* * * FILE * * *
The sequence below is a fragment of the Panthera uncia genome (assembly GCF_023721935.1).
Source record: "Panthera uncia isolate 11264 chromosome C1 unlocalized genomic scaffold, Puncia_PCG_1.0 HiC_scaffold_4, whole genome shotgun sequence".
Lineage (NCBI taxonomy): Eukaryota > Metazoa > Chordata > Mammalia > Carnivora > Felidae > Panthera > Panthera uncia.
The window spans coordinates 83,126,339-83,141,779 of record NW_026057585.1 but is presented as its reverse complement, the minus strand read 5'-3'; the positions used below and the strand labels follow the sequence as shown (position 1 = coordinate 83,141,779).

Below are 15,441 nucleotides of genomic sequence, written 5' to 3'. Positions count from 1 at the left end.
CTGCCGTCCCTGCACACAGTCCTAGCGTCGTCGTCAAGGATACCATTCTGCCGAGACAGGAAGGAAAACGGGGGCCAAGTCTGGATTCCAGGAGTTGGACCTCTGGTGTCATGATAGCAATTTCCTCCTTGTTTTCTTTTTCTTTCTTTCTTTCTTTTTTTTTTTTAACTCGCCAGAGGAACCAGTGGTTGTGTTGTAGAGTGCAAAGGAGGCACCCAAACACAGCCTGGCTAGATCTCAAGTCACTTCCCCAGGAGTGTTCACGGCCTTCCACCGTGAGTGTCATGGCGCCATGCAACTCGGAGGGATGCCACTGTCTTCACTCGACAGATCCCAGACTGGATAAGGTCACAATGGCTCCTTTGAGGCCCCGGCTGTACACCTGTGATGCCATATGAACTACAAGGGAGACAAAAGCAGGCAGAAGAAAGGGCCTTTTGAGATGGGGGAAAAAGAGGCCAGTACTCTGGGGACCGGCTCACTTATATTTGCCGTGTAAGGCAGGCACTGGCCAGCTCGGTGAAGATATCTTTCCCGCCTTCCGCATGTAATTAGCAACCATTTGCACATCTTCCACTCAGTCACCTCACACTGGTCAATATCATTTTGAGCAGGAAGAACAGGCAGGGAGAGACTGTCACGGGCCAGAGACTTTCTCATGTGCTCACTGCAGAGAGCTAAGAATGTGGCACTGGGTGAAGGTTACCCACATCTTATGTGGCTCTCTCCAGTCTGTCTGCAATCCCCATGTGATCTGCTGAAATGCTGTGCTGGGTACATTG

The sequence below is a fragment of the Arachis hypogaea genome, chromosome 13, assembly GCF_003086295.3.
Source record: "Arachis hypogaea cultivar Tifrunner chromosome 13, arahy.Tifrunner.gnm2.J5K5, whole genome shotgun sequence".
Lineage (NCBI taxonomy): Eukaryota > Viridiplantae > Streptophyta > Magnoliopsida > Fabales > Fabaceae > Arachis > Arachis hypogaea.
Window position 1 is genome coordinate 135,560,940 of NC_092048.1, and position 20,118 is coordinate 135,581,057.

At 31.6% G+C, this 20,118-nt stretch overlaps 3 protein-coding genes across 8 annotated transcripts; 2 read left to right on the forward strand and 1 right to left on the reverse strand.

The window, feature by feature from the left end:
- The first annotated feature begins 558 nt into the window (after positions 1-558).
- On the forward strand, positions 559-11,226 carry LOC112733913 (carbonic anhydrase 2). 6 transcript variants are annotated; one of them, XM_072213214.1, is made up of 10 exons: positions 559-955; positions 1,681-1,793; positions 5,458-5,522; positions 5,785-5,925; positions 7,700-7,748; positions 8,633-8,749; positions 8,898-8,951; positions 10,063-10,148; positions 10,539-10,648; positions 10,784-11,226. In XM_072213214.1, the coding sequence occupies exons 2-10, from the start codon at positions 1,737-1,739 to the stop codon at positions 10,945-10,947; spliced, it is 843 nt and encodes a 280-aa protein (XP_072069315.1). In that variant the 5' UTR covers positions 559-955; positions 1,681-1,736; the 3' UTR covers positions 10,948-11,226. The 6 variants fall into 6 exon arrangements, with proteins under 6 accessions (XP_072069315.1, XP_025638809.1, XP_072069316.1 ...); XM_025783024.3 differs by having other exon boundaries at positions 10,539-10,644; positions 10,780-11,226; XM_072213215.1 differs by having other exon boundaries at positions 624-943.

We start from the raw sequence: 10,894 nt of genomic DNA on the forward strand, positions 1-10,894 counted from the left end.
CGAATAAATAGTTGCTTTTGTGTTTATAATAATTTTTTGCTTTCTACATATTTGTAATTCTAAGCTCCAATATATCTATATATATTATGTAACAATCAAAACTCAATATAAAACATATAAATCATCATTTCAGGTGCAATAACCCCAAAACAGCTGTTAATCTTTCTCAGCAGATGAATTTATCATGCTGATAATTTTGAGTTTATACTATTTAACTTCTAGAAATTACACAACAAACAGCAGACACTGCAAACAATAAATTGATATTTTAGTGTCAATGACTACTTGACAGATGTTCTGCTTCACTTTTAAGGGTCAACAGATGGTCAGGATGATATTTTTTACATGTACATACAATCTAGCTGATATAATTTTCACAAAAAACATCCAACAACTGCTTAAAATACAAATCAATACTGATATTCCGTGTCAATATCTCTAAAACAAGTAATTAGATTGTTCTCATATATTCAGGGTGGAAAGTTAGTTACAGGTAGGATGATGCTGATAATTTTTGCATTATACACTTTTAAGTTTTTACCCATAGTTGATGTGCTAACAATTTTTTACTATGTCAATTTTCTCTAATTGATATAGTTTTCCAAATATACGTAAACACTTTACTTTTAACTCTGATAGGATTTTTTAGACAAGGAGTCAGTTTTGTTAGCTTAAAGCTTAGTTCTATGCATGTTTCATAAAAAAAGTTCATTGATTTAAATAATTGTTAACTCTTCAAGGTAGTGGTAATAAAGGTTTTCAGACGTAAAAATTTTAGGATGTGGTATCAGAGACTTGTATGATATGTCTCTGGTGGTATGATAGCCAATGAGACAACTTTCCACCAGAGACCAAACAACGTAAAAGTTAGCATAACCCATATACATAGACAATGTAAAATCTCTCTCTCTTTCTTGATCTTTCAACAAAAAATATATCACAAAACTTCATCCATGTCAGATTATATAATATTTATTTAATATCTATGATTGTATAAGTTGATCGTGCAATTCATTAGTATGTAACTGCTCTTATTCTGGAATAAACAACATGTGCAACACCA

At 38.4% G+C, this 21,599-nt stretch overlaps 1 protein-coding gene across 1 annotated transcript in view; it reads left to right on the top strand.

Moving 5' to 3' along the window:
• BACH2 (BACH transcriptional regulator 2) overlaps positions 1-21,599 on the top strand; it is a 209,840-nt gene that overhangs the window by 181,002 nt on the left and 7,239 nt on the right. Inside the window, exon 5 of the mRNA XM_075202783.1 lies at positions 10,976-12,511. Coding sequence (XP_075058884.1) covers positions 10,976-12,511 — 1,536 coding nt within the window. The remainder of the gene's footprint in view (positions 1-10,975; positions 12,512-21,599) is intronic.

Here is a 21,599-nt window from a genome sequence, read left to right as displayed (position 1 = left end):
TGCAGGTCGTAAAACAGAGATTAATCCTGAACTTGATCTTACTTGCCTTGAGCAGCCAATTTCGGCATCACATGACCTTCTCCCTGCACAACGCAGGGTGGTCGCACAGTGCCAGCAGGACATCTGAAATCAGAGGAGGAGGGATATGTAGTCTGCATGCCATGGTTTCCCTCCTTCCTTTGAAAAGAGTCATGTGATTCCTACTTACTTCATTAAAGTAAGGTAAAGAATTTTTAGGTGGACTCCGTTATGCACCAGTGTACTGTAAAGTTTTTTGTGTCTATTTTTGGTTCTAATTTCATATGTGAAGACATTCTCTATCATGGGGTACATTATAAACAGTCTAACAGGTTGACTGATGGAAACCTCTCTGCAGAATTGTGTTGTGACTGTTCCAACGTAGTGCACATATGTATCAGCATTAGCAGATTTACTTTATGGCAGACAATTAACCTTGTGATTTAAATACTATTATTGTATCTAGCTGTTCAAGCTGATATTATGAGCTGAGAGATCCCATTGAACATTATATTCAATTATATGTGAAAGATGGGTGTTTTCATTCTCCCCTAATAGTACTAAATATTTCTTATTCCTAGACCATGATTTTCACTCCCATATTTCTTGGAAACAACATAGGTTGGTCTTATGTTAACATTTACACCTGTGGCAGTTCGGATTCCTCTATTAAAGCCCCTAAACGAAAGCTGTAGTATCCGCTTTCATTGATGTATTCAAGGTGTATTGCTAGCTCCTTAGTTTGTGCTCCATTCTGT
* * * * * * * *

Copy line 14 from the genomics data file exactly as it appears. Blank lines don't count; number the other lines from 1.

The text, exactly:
- On the forward strand, positions 559-11,226 carry LOC112733913 (carbonic anhydrase 2). 6 transcript variants are annotated; one of them, XM_072213214.1, is made up of 10 exons: positions 559-955; positions 1,681-1,793; positions 5,458-5,522; positions 5,785-5,925; positions 7,700-7,748; positions 8,633-8,749; positions 8,898-8,951; positions 10,063-10,148; positions 10,539-10,648; positions 10,784-11,226. In XM_072213214.1, the coding sequence occupies exons 2-10, from the start codon at positions 1,737-1,739 to the stop codon at positions 10,945-10,947; spliced, it is 843 nt and encodes a 280-aa protein (XP_072069315.1). In that variant the 5' UTR covers positions 559-955; positions 1,681-1,736; the 3' UTR covers positions 10,948-11,226. The 6 variants fall into 6 exon arrangements, with proteins under 6 accessions (XP_072069315.1, XP_025638809.1, XP_072069316.1 ...); XM_025783024.3 differs by having other exon boundaries at positions 10,539-10,644; positions 10,780-11,226; XM_072213215.1 differs by having other exon boundaries at positions 624-943.